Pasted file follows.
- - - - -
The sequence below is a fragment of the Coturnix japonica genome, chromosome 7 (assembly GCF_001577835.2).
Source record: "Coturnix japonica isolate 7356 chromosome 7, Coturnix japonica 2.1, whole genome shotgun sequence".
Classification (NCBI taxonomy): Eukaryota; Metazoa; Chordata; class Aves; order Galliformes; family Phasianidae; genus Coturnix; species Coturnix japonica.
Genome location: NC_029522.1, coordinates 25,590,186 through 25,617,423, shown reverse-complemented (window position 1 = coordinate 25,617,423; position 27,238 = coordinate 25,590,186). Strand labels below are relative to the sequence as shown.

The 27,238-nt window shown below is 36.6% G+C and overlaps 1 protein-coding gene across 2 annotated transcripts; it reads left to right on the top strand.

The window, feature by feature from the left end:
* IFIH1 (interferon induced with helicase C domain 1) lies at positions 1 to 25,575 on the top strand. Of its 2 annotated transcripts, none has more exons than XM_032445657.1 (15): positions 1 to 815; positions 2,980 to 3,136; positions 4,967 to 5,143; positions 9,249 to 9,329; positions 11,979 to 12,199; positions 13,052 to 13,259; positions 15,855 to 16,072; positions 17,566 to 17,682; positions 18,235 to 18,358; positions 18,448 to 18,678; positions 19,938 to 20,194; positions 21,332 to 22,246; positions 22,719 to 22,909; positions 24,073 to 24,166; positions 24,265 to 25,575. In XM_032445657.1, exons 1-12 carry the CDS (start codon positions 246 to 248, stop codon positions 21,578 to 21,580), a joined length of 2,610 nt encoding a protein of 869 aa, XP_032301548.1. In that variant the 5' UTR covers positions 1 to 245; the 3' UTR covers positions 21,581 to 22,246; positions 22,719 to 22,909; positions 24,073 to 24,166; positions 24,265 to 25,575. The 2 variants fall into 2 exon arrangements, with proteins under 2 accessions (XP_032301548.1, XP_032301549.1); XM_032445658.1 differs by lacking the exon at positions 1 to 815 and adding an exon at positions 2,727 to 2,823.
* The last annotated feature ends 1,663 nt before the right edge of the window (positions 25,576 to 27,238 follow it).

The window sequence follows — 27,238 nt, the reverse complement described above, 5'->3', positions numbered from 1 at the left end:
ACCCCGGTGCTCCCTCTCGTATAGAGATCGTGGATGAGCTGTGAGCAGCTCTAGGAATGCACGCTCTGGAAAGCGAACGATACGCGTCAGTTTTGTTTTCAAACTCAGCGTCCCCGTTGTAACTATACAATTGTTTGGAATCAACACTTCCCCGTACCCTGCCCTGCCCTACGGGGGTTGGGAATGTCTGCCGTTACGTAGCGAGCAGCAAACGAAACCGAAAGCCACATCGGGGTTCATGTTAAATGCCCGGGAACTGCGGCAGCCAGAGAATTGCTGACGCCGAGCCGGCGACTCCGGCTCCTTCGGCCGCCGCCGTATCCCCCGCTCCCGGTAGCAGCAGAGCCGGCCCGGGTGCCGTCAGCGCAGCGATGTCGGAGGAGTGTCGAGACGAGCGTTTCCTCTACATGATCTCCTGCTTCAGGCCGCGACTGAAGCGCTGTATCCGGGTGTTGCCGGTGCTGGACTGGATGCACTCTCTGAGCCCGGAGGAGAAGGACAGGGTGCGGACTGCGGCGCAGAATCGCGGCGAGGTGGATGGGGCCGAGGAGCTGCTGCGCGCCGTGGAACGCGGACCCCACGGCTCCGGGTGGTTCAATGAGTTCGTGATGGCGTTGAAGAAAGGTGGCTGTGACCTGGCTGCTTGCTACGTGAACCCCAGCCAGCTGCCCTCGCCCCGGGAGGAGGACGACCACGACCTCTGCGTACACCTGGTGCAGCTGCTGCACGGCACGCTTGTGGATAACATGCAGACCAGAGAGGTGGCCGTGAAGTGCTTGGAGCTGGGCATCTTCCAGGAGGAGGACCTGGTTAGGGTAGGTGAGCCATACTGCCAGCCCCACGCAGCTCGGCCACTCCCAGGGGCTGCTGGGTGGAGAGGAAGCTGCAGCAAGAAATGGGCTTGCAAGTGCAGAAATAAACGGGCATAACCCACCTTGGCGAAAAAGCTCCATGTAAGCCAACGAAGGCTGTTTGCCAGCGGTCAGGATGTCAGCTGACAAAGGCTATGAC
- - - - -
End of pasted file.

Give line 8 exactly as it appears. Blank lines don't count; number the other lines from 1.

* The last annotated feature ends 1,663 nt before the right edge of the window (positions 25,576 to 27,238 follow it).